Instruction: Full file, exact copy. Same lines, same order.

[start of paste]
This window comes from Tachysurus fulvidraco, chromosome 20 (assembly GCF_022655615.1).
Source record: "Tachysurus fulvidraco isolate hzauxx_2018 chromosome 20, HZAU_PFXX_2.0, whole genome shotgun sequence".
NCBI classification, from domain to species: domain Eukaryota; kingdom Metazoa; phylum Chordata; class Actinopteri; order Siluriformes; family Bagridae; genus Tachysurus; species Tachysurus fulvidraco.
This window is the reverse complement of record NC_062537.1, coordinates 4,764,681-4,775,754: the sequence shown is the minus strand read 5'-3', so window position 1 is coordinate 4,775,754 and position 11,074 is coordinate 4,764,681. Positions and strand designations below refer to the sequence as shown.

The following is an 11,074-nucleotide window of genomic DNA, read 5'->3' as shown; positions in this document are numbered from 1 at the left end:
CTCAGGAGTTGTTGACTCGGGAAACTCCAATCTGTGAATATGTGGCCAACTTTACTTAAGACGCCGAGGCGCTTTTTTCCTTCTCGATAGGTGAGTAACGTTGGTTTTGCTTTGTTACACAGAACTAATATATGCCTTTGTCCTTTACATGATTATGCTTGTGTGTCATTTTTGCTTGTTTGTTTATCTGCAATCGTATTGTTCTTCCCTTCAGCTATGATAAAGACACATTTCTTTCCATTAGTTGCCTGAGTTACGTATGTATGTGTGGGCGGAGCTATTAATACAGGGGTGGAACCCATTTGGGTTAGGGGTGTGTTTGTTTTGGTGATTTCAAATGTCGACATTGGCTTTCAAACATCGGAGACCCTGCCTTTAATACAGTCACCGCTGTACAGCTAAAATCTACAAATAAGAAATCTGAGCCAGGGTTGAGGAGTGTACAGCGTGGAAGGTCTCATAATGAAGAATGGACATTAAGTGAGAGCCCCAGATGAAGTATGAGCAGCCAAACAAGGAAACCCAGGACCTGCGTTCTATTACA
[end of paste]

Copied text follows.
This window comes from Tachysurus fulvidraco, chromosome 20 (assembly GCF_022655615.1).
Source record: "Tachysurus fulvidraco isolate hzauxx_2018 chromosome 20, HZAU_PFXX_2.0, whole genome shotgun sequence".
NCBI classification, from domain to species: domain Eukaryota; kingdom Metazoa; phylum Chordata; class Actinopteri; order Siluriformes; family Bagridae; genus Tachysurus; species Tachysurus fulvidraco.
This window is the reverse complement of record NC_062537.1, coordinates 4,764,681-4,775,754: the sequence shown is the minus strand read 5'-3', so window position 1 is coordinate 4,775,754 and position 11,074 is coordinate 4,764,681. Positions and strand designations below refer to the sequence as shown.

The following is an 11,074-nucleotide window of genomic DNA, read 5'->3' as shown; positions in this document are numbered from 1 at the left end:
CTCAGGAGTTGTTGACTCGGGAAACTCCAATCTGTGAATATGTGGCCAACTTTACTTAAGACGCCGAGGCGCTTTTTTCCTTCTCGATAGGTGAGTAACGTTGGTTTTGCTTTGTTACACAGAACTAATATATGCCTTTGTCCTTTACATGATTATGCTTGTGTGTCATTTTTGCTTGTTTGTTTATCTGCAATCGTATTGTTCTTCCCTTCAGCTATGATAAAGACACATTTCTTTCCATTAGTTGCCTGAGTTACGTATGTATGTGTGGGCGGAGCTATTAATACAGGGGTGGAACCCATTTGGGTTAGGGGTGTGTTTGTTTTGGTGATTTCAAATGTCGACATTGGCTTTCAAACATCGGAGACCCTGCCTTTAATACAGTCACCGCTGTACAGCTAAAATCTACAAATAAGAAATCTGAGCCAGGGTTGAGGAGTGTACAGCGTGGAAGGTCTCATAATGAAGAATGGACATTAAGTGAGAGCCCCAGATGAAGTATGAGCAGCCAAACAAGGAAACCCAGGACCTGCGTTCTATTACA